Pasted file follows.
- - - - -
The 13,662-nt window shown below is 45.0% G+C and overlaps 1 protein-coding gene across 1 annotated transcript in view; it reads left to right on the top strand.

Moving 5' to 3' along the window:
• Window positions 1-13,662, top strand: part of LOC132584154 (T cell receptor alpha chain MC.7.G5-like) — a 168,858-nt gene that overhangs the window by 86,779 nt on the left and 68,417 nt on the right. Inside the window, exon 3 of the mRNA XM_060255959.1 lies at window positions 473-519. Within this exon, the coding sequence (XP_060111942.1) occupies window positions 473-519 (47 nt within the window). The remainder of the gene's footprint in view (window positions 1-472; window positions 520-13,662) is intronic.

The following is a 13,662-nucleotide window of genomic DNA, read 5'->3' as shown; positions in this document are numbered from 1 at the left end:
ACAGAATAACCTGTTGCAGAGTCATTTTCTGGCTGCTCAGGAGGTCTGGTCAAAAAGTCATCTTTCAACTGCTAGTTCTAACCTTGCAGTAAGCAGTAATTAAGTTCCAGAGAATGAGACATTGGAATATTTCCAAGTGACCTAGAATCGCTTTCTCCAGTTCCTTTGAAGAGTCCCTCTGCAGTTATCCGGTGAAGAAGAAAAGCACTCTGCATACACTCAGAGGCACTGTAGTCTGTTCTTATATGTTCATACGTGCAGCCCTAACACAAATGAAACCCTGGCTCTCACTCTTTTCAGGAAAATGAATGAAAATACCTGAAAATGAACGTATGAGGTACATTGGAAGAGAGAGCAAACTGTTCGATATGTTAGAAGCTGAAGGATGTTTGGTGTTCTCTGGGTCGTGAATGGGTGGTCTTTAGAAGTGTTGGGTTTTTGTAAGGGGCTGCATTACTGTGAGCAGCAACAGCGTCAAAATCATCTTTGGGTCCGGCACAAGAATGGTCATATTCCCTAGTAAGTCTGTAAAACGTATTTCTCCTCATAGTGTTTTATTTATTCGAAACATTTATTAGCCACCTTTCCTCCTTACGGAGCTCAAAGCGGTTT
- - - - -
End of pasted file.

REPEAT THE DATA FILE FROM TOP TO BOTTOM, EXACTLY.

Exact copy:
The 13,662-nt window shown below is 45.0% G+C and overlaps 1 protein-coding gene across 1 annotated transcript in view; it reads left to right on the top strand.

Moving 5' to 3' along the window:
• Window positions 1-13,662, top strand: part of LOC132584154 (T cell receptor alpha chain MC.7.G5-like) — a 168,858-nt gene that overhangs the window by 86,779 nt on the left and 68,417 nt on the right. Inside the window, exon 3 of the mRNA XM_060255959.1 lies at window positions 473-519. Within this exon, the coding sequence (XP_060111942.1) occupies window positions 473-519 (47 nt within the window). The remainder of the gene's footprint in view (window positions 1-472; window positions 520-13,662) is intronic.

The following is a 13,662-nucleotide window of genomic DNA, read 5'->3' as shown; positions in this document are numbered from 1 at the left end:
ACAGAATAACCTGTTGCAGAGTCATTTTCTGGCTGCTCAGGAGGTCTGGTCAAAAAGTCATCTTTCAACTGCTAGTTCTAACCTTGCAGTAAGCAGTAATTAAGTTCCAGAGAATGAGACATTGGAATATTTCCAAGTGACCTAGAATCGCTTTCTCCAGTTCCTTTGAAGAGTCCCTCTGCAGTTATCCGGTGAAGAAGAAAAGCACTCTGCATACACTCAGAGGCACTGTAGTCTGTTCTTATATGTTCATACGTGCAGCCCTAACACAAATGAAACCCTGGCTCTCACTCTTTTCAGGAAAATGAATGAAAATACCTGAAAATGAACGTATGAGGTACATTGGAAGAGAGAGCAAACTGTTCGATATGTTAGAAGCTGAAGGATGTTTGGTGTTCTCTGGGTCGTGAATGGGTGGTCTTTAGAAGTGTTGGGTTTTTGTAAGGGGCTGCATTACTGTGAGCAGCAACAGCGTCAAAATCATCTTTGGGTCCGGCACAAGAATGGTCATATTCCCTAGTAAGTCTGTAAAACGTATTTCTCCTCATAGTGTTTTATTTATTCGAAACATTTATTAGCCACCTTTCCTCCTTACGGAGCTCAAAGCGGTTT